Charles Daniels is an eight-time Olympic medalist in swimming (1904, St Louis; 1906, Athens; 1908, London), the father of the “American crawl,” and a 1981 NYAC Hall of Fame inductee.
Daniels was born on March 24th, 1885, in Carmel Valley, CA. He joined the New York Athletic Club in 1903 to be a part of its world-class swimming team. Daniels fit in well at the Club; not only was he an Olympian, but he was also a champion squash and bridge player.
At the 1904 Olympic Games in St Louis, the first Games held on American soil, Daniels won gold medals in the 220 yards freestyle and the 440 yards freestyle, with times of 2:44.2 and 6:16.2, respectively. He also won a silver medal in the 100 yards freestyle and a bronze medal in the 50 yards freestyle. Daniels was also part of the 4x50 yards freestyle relay team that won a gold medal; however, because the competition was between clubs rather than nations, some sources do not recognize these events as having been part of the Olympic program. Regardless, his prowess in the pool established Daniels as the preeminent swimmer at the 1904 Games. Hitherto, swimming was dominated by British athletes; Daniels ushered in an era of American dominance.
Daniels’ success is due in large part to his revolutionary swimming technique. He was the creator of the “American crawl”, often referred to today as the front crawl or freestyle. Daniels adopted the idea from Australian swimmer Richmond Cavil, but he improved upon Cavill’s technique by introducing a six-kick beat, meaning that he would kick six times for every two arm strokes. The front crawl is today the fastest of the primary strokes; as such, it is universally referred to as “freestyle”, because it is ubiquitous in freestyle events.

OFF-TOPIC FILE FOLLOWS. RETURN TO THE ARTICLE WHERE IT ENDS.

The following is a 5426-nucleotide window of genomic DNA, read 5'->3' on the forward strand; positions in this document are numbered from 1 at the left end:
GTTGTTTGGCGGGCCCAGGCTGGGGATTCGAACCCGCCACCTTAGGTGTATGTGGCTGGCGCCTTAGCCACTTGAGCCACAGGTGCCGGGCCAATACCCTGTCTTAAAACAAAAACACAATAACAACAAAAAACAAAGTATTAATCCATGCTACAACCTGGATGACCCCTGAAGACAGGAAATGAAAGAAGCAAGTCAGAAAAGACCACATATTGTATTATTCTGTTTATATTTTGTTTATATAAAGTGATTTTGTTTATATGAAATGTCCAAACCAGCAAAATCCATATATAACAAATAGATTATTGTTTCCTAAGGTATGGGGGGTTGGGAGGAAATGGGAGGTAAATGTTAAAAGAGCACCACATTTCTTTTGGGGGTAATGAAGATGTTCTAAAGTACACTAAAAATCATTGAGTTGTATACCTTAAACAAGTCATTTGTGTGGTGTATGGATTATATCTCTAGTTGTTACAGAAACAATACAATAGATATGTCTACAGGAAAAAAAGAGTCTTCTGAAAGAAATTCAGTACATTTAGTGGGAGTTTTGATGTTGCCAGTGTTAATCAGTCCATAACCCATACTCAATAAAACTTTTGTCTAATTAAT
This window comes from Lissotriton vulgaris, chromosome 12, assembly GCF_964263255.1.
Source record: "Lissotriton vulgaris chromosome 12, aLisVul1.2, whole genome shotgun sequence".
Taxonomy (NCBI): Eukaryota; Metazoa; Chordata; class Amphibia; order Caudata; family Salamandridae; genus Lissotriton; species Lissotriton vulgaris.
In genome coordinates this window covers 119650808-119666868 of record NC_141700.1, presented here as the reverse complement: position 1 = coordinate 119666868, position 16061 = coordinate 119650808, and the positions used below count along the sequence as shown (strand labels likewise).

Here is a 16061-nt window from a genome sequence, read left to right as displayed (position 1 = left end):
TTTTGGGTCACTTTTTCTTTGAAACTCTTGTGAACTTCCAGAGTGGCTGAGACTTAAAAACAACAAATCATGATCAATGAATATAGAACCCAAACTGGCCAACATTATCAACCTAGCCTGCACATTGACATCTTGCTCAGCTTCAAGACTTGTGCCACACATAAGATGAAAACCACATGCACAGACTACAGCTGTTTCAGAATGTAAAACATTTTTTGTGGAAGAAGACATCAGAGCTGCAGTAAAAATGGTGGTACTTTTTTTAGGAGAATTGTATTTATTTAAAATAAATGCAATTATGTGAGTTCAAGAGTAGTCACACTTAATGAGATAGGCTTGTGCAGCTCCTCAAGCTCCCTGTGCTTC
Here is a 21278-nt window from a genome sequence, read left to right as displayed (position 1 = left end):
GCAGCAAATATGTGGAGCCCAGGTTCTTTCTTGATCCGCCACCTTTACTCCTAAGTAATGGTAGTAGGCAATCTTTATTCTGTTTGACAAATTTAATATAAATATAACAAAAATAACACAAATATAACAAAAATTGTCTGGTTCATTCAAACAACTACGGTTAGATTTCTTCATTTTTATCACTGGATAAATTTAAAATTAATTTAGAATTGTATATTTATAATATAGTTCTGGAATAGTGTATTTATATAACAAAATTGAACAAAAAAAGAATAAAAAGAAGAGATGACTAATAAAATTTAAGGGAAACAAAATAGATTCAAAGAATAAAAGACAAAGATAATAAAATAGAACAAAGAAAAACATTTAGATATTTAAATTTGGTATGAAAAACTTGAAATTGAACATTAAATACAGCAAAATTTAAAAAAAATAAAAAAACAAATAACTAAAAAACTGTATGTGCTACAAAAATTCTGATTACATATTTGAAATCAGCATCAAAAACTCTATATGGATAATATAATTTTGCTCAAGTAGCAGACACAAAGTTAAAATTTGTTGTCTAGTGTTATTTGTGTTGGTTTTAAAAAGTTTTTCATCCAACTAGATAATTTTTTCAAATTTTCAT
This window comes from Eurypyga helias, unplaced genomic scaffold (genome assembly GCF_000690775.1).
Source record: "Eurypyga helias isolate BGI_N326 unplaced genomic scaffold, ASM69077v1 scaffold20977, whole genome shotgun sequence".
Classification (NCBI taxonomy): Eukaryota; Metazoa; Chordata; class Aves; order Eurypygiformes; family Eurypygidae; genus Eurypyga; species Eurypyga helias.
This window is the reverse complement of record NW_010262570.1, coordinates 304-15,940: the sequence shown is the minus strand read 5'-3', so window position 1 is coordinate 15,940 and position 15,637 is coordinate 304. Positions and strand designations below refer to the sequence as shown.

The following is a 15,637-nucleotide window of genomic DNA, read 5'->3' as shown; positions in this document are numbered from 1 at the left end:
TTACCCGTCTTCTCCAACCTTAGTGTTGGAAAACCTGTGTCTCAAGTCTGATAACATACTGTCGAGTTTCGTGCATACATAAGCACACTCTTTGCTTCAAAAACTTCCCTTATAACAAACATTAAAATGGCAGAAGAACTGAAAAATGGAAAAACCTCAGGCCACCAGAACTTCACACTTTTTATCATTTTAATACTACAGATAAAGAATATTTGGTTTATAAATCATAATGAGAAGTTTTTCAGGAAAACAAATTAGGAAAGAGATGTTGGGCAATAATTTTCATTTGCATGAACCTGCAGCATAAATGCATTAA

Including the 4x50yd relay from 1904 and a victory at the 1906 Inter-Calated Games in Athens, Daniels accumulated eight Olympic medals in the course of his career.
1904, St Louis
1st, 220yd FS
1st, 440yd FS
1st, 4x50yd FS relay
2nd, 100yd FS
3rd, 50yd FS
1st, 100m FS
1st, 100m FS
3rd, 4x200m FS relay
Daniels was inducted into the International Swimming Hall of Fame in 1965, for his outstanding competitive record and his services to the sport.
He died on August 8th, 1973 at the age of 88.